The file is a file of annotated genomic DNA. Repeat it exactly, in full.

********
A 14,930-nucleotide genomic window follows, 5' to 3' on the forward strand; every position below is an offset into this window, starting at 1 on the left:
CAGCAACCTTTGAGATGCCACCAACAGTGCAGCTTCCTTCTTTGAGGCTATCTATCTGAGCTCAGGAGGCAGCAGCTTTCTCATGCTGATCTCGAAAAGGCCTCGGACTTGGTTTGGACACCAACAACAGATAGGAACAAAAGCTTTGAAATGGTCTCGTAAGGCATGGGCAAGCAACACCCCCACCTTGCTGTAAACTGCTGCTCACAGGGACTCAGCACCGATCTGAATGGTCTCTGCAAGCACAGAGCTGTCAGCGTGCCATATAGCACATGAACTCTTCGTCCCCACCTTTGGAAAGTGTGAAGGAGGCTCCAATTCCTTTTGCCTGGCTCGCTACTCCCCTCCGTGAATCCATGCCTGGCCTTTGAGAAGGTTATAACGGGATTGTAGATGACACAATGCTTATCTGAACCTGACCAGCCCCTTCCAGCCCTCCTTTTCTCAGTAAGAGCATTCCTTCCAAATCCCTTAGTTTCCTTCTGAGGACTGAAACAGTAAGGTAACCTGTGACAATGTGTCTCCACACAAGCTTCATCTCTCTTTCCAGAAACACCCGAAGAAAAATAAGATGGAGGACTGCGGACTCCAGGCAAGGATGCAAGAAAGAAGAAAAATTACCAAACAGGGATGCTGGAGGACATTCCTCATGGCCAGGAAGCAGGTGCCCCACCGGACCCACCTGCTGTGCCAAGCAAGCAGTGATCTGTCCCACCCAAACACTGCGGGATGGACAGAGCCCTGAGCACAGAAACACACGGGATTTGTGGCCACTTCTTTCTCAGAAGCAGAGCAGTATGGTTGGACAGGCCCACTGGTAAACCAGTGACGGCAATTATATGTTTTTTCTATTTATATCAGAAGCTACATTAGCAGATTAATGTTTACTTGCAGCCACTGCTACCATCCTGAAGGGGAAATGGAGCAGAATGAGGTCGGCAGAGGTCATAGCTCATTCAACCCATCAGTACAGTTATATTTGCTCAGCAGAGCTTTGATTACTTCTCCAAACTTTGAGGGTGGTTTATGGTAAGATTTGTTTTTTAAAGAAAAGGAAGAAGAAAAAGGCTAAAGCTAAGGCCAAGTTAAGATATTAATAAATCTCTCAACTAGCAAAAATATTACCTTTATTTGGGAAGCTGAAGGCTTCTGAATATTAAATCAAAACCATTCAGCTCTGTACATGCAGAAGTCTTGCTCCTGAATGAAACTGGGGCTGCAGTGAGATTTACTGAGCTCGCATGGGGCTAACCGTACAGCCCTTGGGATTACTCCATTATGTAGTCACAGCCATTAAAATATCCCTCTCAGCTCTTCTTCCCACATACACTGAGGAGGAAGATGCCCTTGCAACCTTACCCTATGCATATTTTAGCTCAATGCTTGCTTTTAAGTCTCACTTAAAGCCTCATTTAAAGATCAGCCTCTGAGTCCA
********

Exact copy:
A 14,930-nucleotide genomic window follows, 5' to 3' on the forward strand; every position below is an offset into this window, starting at 1 on the left:
CAGCAACCTTTGAGATGCCACCAACAGTGCAGCTTCCTTCTTTGAGGCTATCTATCTGAGCTCAGGAGGCAGCAGCTTTCTCATGCTGATCTCGAAAAGGCCTCGGACTTGGTTTGGACACCAACAACAGATAGGAACAAAAGCTTTGAAATGGTCTCGTAAGGCATGGGCAAGCAACACCCCCACCTTGCTGTAAACTGCTGCTCACAGGGACTCAGCACCGATCTGAATGGTCTCTGCAAGCACAGAGCTGTCAGCGTGCCATATAGCACATGAACTCTTCGTCCCCACCTTTGGAAAGTGTGAAGGAGGCTCCAATTCCTTTTGCCTGGCTCGCTACTCCCCTCCGTGAATCCATGCCTGGCCTTTGAGAAGGTTATAACGGGATTGTAGATGACACAATGCTTATCTGAACCTGACCAGCCCCTTCCAGCCCTCCTTTTCTCAGTAAGAGCATTCCTTCCAAATCCCTTAGTTTCCTTCTGAGGACTGAAACAGTAAGGTAACCTGTGACAATGTGTCTCCACACAAGCTTCATCTCTCTTTCCAGAAACACCCGAAGAAAAATAAGATGGAGGACTGCGGACTCCAGGCAAGGATGCAAGAAAGAAGAAAAATTACCAAACAGGGATGCTGGAGGACATTCCTCATGGCCAGGAAGCAGGTGCCCCACCGGACCCACCTGCTGTGCCAAGCAAGCAGTGATCTGTCCCACCCAAACACTGCGGGATGGACAGAGCCCTGAGCACAGAAACACACGGGATTTGTGGCCACTTCTTTCTCAGAAGCAGAGCAGTATGGTTGGACAGGCCCACTGGTAAACCAGTGACGGCAATTATATGTTTTTTCTATTTATATCAGAAGCTACATTAGCAGATTAATGTTTACTTGCAGCCACTGCTACCATCCTGAAGGGGAAATGGAGCAGAATGAGGTCGGCAGAGGTCATAGCTCATTCAACCCATCAGTACAGTTATATTTGCTCAGCAGAGCTTTGATTACTTCTCCAAACTTTGAGGGTGGTTTATGGTAAGATTTGTTTTTTAAAGAAAAGGAAGAAGAAAAAGGCTAAAGCTAAGGCCAAGTTAAGATATTAATAAATCTCTCAACTAGCAAAAATATTACCTTTATTTGGGAAGCTGAAGGCTTCTGAATATTAAATCAAAACCATTCAGCTCTGTACATGCAGAAGTCTTGCTCCTGAATGAAACTGGGGCTGCAGTGAGATTTACTGAGCTCGCATGGGGCTAACCGTACAGCCCTTGGGATTACTCCATTATGTAGTCACAGCCATTAAAATATCCCTCTCAGCTCTTCTTCCCACATACACTGAGGAGGAAGATGCCCTTGCAACCTTACCCTATGCATATTTTAGCTCAATGCTTGCTTTTAAGTCTCACTTAAAGCCTCATTTAAAGATCAGCCTCTGAGTCCA